Home  »  Volume XI: English THE PERIOD OF THE FRENCH REVOLUTION  »  § 2. The Octosyllabic Couplet

The Cambridge History of English and American Literature in 18 Volumes (1907–21).
Volume XI. The Period of the French Revolution.

XI. The Prosody of the Eighteenth Century

§ 2. The Octosyllabic Couplet

The heroic couplet of Dryden, already sufficiently discussed, underwent, in the earliest years after Dryden’s death, changes which, considering the natural tendencies of humanity, may be called inevitable. By his own almost inimitable combination of skill and strength, and by the mechanical devices of triplet and Alexandrine, Dryden himself had kept off the monotony which the regular stopped couplet invites. But the invitation was sure to be accepted by others; indeed, they might plead that they were only realising the ideal of the form. As Waller and others before Dryden, wittingly or unwittingly, had hit upon the other devices of sententious balance and a split in the individual lines, and of pendulum repetition in the couplets: so, after Dryden, first Garth and then Pope, no doubt with their eyes open, rediscovered these; and the extraordinary craftsmanship of Pope carried the form to its highest possible perfection. If—and it is difficult to see how the assertion can be denied—the doctrine expressed in various ways but best formulated by De Quincey that “nothing can go wrong by conforming to its own ideal’ be true, the couplet of Pope, in and by itself, is invulnerable and imperishable.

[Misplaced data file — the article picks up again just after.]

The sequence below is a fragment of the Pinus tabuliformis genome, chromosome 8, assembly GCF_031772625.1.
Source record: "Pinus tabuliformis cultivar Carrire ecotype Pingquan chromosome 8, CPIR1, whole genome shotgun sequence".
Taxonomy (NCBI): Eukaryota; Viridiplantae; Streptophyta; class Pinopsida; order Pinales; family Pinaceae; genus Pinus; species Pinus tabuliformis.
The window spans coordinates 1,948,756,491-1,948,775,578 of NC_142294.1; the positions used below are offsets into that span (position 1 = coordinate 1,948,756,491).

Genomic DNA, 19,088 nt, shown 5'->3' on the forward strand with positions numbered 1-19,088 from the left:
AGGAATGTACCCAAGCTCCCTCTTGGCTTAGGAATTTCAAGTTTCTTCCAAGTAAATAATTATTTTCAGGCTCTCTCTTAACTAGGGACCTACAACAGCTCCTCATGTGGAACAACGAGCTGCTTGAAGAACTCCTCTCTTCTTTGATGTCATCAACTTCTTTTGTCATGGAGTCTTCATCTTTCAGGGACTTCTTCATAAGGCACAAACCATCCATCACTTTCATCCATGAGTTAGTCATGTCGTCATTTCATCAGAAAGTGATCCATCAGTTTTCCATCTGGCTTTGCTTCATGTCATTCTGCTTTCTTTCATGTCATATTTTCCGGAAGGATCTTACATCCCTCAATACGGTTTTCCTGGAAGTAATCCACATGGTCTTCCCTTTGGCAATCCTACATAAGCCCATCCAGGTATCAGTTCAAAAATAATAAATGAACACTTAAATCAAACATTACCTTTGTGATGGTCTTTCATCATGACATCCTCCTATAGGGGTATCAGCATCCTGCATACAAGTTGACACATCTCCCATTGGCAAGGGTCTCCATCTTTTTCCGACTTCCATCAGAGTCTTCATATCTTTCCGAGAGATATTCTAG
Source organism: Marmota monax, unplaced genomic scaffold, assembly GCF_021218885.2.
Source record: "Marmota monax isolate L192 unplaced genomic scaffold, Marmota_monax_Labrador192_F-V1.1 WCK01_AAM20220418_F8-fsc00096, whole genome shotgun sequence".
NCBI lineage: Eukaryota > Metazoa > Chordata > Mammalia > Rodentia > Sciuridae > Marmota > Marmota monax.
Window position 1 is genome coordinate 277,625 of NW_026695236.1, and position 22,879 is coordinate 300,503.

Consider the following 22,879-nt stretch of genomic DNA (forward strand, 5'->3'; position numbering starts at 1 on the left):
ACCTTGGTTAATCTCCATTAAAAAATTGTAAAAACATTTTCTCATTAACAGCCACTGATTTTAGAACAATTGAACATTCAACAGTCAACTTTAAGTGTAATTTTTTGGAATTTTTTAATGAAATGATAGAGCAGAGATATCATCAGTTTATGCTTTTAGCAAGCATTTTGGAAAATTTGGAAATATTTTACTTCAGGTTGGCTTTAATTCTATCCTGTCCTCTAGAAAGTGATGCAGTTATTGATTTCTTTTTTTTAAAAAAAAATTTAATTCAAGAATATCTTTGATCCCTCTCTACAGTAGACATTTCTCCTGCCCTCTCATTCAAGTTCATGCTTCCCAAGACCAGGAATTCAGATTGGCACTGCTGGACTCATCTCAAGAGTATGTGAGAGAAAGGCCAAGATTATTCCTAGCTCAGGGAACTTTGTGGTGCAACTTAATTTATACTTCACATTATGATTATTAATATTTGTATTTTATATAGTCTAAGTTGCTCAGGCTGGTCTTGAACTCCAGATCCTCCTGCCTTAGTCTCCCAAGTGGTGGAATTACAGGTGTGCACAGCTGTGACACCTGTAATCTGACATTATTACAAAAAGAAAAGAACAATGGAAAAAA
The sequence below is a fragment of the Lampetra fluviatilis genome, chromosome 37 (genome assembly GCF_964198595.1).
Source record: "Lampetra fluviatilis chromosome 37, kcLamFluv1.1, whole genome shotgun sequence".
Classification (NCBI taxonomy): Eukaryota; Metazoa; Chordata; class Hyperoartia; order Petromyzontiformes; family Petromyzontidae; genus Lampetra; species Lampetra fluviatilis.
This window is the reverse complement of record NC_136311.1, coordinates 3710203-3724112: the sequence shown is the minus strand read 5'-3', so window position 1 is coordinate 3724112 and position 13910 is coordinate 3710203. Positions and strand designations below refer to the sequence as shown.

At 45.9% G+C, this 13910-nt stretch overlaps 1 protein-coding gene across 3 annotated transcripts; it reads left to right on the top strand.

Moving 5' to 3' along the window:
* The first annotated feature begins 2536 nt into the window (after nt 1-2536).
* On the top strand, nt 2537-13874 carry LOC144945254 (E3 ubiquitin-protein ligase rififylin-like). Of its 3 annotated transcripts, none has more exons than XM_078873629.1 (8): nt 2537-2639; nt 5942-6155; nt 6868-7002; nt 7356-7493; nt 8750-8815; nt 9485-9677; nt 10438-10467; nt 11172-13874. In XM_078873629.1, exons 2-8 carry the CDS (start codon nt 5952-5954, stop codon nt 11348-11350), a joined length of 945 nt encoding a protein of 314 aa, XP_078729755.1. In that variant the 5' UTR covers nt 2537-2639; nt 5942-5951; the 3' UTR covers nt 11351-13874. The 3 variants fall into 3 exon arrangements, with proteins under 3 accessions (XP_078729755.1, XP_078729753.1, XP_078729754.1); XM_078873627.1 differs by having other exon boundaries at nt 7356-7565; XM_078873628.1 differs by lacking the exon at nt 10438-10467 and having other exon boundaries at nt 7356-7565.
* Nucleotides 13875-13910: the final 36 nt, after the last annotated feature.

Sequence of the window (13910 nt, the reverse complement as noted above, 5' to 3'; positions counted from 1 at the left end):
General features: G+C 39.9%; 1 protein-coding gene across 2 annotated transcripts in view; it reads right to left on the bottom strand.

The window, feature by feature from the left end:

But it very soon appeared that a third adjective of the same class, which indicates almost a necessary quality of the highest poetic forms, could not be applied to it. It was not inimitable. The admitted difficulty, if not impossibility, of deciding, on internal evidence, as to the authorship of the books of The Odyssey translated by Pope himself, as compared with those done by Fenton and Broome, showed the danger; and the work of the rest of the century emphasised it. Men like Savage, Churchill and Cowper went back to Dryden, or tried a blend of Dryden and Pope; men like Johnson and Goldsmith newminted the Popian couplet, in the one case by massive strength, in the other by easy grace of thought and phrase and form. But the dangers of monotony and of convention remained; and, towards the end of the period, they were fatally illustrated in the dull insignificance of Hoole and the glittering frigidity of Darwin.

From one point of view, it is not fanciful or illogical to regard all other serious, and most other light, measures of this time as escapes from, or covert rebellions against, this supremacy of a single form of heroic; but, as has been pointed out above, one metre stands in somewhat different case. The octosyllabic couplet had been little practised by Dryden, though, when he tried it, he showed his usual mastery; and it evidently did not much appeal to Pope. But Butler had established it with such authority that, till well into the nineteenth century, it was called specifically “Hudibrastic”; and two of the greatest verse writers of the early eighteenth, Swift and Prior, had used it very largely and very successfully, so that it could not be regarded as in any way insignificant, old-fashioned, or contraband. It was, in fact, as much the recognised metre of the century for light or brief narrative and miscellaneous purposes not strictly lyrical, as the heroic was for graver and larger work. But, as Dyer showed early and others later, it served—owing to the earlier practice of Milton more especially—as a not ineffectual door for smuggling in variations of line-length and foot-arrangement which were contraband, but of very great value and efficacy.